Experiments in Living
Yuval Levin has argued in his recent, very fine book, The Great Debate, that Edmund Burke is the pre-eminent figure at the origin of today’s contemporary conservatism (as Thomas Paine is the figure who inspires much of modern liberalism). But when one searches the American tradition for evidence of Burke’s influence, one is hard-pressed to find a robust Burkean intellectual tradition. In many ways, it had to be invented from scratch by Russell Kirk, but not until 1953 with the publication of The Conservative Mind.
America seems to be a most Burke-unfriendly place, infertile soil for the transplantation of such a strange flower. Tocqueville suggested that Americans are intuitive Cartesians, not apt to accept authority from any source outside themselves. Many of the signs suggest that the likes of Louis Hartz and Lionel Trilling were right—America has always been, and always will be, a liberal nation, a place intuitively hostile to tradition as Burke understood it.
It seems correct to me to conclude that Burke has not been a major figure in the American intellectual tradition—but the reason for this, I would argue, is not that America is preternaturally hostile to Burkean philosophy per se, but because there has been little need for Burke since most Americans were conservative not as a matter of philosophy, but as a way of life. While the American intellectual tradition has been dominantly liberal (the quirky exceptions such as Henry Adams and late Orestes Brownson, modestly popularized by Russell Kirk, tend to prove the rule), most Americans, generally uninterested in the world of ideas, have lived fairly conservative, tradition-bound lives.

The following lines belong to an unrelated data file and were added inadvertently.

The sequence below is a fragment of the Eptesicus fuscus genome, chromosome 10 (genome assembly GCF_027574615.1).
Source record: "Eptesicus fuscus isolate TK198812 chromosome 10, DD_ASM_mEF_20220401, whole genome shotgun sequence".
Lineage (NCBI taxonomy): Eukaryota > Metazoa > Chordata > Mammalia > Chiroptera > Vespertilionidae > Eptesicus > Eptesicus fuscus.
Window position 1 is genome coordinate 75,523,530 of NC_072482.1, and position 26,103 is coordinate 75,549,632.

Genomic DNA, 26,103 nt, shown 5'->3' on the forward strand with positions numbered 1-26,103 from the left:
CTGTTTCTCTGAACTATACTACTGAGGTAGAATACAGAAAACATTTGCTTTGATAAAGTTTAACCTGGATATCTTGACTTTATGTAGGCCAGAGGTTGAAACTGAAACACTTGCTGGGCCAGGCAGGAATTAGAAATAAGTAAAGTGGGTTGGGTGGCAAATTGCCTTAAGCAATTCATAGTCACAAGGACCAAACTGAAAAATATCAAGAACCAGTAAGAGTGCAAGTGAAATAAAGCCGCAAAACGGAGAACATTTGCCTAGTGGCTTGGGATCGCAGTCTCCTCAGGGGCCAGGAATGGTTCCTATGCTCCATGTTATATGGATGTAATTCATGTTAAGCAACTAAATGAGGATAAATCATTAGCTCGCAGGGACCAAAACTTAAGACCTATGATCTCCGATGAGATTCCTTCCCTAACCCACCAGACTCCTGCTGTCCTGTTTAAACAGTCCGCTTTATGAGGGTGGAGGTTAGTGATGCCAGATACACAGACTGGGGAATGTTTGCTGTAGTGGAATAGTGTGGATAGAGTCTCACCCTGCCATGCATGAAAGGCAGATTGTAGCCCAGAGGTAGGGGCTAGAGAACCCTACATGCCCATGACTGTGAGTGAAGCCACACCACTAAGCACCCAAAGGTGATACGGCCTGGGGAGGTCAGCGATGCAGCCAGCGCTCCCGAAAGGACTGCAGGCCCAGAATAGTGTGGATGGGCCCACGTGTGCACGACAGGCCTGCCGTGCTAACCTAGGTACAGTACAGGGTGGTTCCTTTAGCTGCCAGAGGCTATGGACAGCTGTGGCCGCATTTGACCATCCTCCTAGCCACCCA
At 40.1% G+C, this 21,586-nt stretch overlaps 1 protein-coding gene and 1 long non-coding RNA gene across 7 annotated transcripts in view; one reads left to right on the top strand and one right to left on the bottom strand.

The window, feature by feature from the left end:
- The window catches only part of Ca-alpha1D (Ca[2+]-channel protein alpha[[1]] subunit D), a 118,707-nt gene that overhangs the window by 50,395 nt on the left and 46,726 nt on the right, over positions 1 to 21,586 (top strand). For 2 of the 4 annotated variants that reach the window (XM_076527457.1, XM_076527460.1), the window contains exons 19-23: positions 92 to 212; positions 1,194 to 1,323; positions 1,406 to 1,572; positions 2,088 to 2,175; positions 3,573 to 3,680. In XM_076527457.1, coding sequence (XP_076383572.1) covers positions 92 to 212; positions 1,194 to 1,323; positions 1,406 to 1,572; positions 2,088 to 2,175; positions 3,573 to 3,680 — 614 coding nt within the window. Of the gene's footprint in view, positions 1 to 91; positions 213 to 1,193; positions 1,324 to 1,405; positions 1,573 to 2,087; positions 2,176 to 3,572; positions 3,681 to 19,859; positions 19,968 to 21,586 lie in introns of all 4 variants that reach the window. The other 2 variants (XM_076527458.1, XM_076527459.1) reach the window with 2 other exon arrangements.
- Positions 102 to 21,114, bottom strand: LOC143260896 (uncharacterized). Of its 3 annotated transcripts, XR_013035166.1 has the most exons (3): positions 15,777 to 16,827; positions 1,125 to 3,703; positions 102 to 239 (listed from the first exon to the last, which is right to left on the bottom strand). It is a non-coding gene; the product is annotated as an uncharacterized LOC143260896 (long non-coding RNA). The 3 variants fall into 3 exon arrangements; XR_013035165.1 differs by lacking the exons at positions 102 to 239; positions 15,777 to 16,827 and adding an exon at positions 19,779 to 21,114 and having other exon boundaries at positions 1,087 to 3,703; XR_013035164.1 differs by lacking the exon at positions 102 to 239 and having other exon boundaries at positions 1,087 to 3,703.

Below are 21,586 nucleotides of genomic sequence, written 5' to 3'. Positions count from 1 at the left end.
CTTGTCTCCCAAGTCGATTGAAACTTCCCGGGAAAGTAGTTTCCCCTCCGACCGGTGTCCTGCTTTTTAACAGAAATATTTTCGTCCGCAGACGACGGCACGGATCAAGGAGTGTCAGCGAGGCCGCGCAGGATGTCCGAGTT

Burke becomes necessary when a fairly conservative way of life has received a shock and longstanding conservative practice must be defended by being made into an -ism. Thus, Burke “created” conservatism in the aftermath of the French revolution, and the creation of a Burkean tradition in America by Russell Kirk became necessary as America moved into the dynamism of the post-World War II era. The same thing may be happening today amid the widespread celebration of Yuval Levin’s book: the deployment of Burke may indicate less the incipient triumph of Burke than the implicit recognition that liberalism has advanced yet further. And that advance today is nothing short of the cessation of a longstanding conservative way of life for most Americans.
The ascendant intellectual figure of our time is not Burke—nor Paine—but John Stuart Mill. Ironically, Mill is often regarded as a great hero of conservatism, lauded especially for his libertarian formulation of the “Harm Principle,” his argument that individuals should enjoy the greatest possible exercise of personal liberty until and unless it results in some measurable harm to others. Many conservatives with passing knowledge of Mill have some positive regard for what they think they know of his philosophy.